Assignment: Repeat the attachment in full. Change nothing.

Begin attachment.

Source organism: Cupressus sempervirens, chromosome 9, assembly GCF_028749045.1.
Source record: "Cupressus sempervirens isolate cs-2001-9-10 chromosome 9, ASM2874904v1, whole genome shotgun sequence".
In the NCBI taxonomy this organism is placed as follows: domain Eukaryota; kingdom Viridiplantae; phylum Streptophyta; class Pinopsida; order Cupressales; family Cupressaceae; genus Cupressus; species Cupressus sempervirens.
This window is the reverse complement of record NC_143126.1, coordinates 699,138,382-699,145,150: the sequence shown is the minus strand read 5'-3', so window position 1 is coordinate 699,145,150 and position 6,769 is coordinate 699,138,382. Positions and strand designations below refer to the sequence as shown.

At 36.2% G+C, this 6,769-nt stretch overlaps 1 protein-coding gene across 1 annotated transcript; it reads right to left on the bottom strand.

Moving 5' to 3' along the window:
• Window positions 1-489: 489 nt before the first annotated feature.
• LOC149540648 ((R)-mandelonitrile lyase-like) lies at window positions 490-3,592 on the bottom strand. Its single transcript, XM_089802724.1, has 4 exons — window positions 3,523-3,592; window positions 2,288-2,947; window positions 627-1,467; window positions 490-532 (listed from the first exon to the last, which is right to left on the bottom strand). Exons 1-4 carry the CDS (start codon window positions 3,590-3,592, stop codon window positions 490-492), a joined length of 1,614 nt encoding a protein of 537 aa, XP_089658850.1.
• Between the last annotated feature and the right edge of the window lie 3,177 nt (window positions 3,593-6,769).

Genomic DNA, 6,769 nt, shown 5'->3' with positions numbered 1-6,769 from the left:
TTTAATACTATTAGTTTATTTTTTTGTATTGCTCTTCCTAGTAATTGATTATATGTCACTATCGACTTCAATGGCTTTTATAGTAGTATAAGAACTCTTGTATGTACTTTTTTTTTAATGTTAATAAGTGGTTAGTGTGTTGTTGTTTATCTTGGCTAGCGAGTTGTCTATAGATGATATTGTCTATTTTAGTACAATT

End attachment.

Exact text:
Source organism: Cupressus sempervirens, chromosome 9, assembly GCF_028749045.1.
Source record: "Cupressus sempervirens isolate cs-2001-9-10 chromosome 9, ASM2874904v1, whole genome shotgun sequence".
In the NCBI taxonomy this organism is placed as follows: domain Eukaryota; kingdom Viridiplantae; phylum Streptophyta; class Pinopsida; order Cupressales; family Cupressaceae; genus Cupressus; species Cupressus sempervirens.
This window is the reverse complement of record NC_143126.1, coordinates 699,138,382-699,145,150: the sequence shown is the minus strand read 5'-3', so window position 1 is coordinate 699,145,150 and position 6,769 is coordinate 699,138,382. Positions and strand designations below refer to the sequence as shown.

At 36.2% G+C, this 6,769-nt stretch overlaps 1 protein-coding gene across 1 annotated transcript; it reads right to left on the bottom strand.

Moving 5' to 3' along the window:
• Window positions 1-489: 489 nt before the first annotated feature.
• LOC149540648 ((R)-mandelonitrile lyase-like) lies at window positions 490-3,592 on the bottom strand. Its single transcript, XM_089802724.1, has 4 exons — window positions 3,523-3,592; window positions 2,288-2,947; window positions 627-1,467; window positions 490-532 (listed from the first exon to the last, which is right to left on the bottom strand). Exons 1-4 carry the CDS (start codon window positions 3,590-3,592, stop codon window positions 490-492), a joined length of 1,614 nt encoding a protein of 537 aa, XP_089658850.1.
• Between the last annotated feature and the right edge of the window lie 3,177 nt (window positions 3,593-6,769).

Genomic DNA, 6,769 nt, shown 5'->3' with positions numbered 1-6,769 from the left:
TTTAATACTATTAGTTTATTTTTTTGTATTGCTCTTCCTAGTAATTGATTATATGTCACTATCGACTTCAATGGCTTTTATAGTAGTATAAGAACTCTTGTATGTACTTTTTTTTTAATGTTAATAAGTGGTTAGTGTGTTGTTGTTTATCTTGGCTAGCGAGTTGTCTATAGATGATATTGTCTATTTTAGTACAATT